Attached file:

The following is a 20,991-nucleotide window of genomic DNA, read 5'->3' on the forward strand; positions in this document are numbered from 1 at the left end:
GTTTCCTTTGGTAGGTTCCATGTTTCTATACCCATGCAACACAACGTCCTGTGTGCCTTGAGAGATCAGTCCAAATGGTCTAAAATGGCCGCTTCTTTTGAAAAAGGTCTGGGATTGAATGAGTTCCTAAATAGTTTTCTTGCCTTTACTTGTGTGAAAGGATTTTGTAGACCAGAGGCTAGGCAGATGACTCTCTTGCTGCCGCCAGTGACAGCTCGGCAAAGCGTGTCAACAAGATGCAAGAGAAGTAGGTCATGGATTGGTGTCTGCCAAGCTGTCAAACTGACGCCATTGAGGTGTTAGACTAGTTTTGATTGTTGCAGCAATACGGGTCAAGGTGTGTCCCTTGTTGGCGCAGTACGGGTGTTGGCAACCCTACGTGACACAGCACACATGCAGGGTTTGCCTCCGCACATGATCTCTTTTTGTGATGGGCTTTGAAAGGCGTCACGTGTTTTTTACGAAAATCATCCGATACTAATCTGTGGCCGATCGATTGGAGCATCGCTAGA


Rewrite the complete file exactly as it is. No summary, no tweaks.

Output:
The following is a 20,991-nucleotide window of genomic DNA, read 5'->3' on the forward strand; positions in this document are numbered from 1 at the left end:
GTTTCCTTTGGTAGGTTCCATGTTTCTATACCCATGCAACACAACGTCCTGTGTGCCTTGAGAGATCAGTCCAAATGGTCTAAAATGGCCGCTTCTTTTGAAAAAGGTCTGGGATTGAATGAGTTCCTAAATAGTTTTCTTGCCTTTACTTGTGTGAAAGGATTTTGTAGACCAGAGGCTAGGCAGATGACTCTCTTGCTGCCGCCAGTGACAGCTCGGCAAAGCGTGTCAACAAGATGCAAGAGAAGTAGGTCATGGATTGGTGTCTGCCAAGCTGTCAAACTGACGCCATTGAGGTGTTAGACTAGTTTTGATTGTTGCAGCAATACGGGTCAAGGTGTGTCCCTTGTTGGCGCAGTACGGGTGTTGGCAACCCTACGTGACACAGCACACATGCAGGGTTTGCCTCCGCACATGATCTCTTTTTGTGATGGGCTTTGAAAGGCGTCACGTGTTTTTTACGAAAATCATCCGATACTAATCTGTGGCCGATCGATTGGAGCATCGCTAGA